Apologies again! I realise it’s gone a bit quiet from me since my last post but that’s only because I’ve been so busy putting together lots of exciting games, crafts and activities as part of our Skydancer outreach programme for local schools. I can’t wait to start putting it all into action! Check out these amazing hen harrier puppets we commissioned from local artists Jessie and Andrew Mills.

At the heart of any successful conservation or awareness-raising project must ultimately lie education, not least because young people are very quick to share what they’ve learned. I remember someone once telling me that for every child or young person you teach, on average they will tell five other people (often their parents or family members) and those five people will each tell another three. So in effect, you’re not teaching one person, you’re really teaching 21! Now how accurate that really is, I can’t say but anyone who has children or has worked with them can’t deny that there feels an instinctive element of truth in it. Either way, to quote the late, great Whitney Houston, I believe that children are our future. Whoever they tell, they themselves are the next generation of decision makers – the politicians, conservationists, moorland managers and landowners of tomorrow – and if we can inspire these young people to cherish the upland landscape and the hen harrier’s place within it, then a future is what we might just have for these magnificent birds in England.

 Fortunately for me, working with children and young people is one of the aspects of the job I love most! I’ve worked with all age groups in various capacities over the years and lesson number one is that you should never underestimate them, or their capacity for understanding, logic and reasoning. For that reason, our Skydancer secondary school workshops are not based solely on us charging in and saying “Hen harriers are brilliant!” (though of course, I do have several rolls of awesome-looking stickers that say exactly that!) but rather on presenting students with the facts and allowing them to talk through the issues and debate it for themselves. As I said in my last post, it’s all about walking a mile in another person’s shoes, and it’s amazing, given the chance, how astute they can be! Particularly considering that prior to the workshop, most groups have never even heard of a hen harrier and don't know the first thing about grouse shooting.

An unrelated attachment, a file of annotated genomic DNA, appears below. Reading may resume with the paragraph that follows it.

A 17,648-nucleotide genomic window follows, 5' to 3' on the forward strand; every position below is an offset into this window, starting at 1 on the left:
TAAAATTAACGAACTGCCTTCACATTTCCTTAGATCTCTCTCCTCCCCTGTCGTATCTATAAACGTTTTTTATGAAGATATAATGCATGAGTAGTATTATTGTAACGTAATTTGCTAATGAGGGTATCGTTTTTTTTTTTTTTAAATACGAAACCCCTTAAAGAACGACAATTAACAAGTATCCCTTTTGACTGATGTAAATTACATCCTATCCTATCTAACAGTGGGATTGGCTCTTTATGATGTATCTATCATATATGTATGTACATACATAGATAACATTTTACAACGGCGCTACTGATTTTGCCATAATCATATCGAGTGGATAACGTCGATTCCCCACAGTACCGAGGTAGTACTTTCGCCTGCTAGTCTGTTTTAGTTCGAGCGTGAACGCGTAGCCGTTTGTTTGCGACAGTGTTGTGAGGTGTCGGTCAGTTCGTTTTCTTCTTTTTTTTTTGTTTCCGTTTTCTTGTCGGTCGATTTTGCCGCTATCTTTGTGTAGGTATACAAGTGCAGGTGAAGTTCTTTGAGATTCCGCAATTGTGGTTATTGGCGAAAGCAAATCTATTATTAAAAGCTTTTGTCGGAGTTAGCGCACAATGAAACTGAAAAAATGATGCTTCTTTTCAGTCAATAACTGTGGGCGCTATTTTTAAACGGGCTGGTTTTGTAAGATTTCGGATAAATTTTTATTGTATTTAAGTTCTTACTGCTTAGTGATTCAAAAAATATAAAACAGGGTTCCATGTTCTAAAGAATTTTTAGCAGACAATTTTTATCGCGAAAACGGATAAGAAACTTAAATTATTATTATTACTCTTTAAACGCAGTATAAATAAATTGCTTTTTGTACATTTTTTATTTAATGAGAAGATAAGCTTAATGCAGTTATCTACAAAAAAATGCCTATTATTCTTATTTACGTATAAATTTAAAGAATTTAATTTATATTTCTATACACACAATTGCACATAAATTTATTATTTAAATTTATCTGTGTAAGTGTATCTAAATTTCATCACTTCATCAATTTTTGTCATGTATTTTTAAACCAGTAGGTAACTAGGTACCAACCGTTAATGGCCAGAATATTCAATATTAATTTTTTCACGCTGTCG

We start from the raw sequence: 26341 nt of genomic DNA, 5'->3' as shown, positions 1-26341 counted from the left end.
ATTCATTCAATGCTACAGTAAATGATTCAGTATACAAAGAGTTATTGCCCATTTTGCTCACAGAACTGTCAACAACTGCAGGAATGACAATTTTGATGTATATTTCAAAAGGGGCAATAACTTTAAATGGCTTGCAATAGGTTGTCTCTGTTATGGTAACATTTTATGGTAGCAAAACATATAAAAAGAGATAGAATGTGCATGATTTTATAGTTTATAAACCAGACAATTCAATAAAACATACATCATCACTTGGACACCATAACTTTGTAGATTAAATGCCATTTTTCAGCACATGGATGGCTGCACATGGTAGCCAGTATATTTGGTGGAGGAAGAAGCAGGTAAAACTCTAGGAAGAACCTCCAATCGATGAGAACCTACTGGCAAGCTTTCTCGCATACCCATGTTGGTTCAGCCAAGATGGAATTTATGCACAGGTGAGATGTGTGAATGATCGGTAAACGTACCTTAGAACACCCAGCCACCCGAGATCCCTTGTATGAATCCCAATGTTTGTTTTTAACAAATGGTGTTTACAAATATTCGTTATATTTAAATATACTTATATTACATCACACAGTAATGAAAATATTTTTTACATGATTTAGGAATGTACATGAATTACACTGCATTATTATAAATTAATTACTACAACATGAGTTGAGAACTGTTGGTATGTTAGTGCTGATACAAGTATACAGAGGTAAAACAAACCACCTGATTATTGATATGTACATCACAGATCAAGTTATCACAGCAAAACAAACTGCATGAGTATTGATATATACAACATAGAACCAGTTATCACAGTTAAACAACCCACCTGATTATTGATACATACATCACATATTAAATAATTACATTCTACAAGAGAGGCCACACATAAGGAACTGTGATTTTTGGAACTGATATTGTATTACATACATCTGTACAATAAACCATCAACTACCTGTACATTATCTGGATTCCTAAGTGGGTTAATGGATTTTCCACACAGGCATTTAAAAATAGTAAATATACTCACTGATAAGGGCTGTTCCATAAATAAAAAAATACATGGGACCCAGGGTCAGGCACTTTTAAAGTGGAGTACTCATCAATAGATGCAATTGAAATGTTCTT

Year 7 pupils at St Joseph’s Middle School, Hexham, were the first to try out the Skydancer workshop and it was an absolutely brilliant day, provoking a really lively debate! Pupils were encouraged to think outside their usual roles and look at the issue of hen harriers nesting on a local grouse moor from a range of viewpoints including landowners, gamekeepers, conservationists, and local business owners. In the end, it was a good day all round for hen harriers and grouse shooting as a final vote decided that both should be promoted and encouraged alongside one another for the benefit of all concerned! (Now if we can just convince the adults...)

 As one girl said, “We are very lucky to live so close to these birds!”Year 7 pupils from St Joseph's Middle School, Hexham, debate the issues

Year 7 pupils from St Joseph's Middle School, Hexham, debate the issues.

We received excellent feedback from St Joseph’s teachers and pupils alike and are now offering the workshop to secondary schools in and around all three Skydancer areas – North Tynedale, Geltsdale and the Forest of Bowland. If you know a school that would be interested in receiving a workshop, please don't hesitate to drop me an email at blanaid.denman@rspb.org.uk.

 Next week, I start visiting primary schools... bring on the puppets, costumes, songs and games!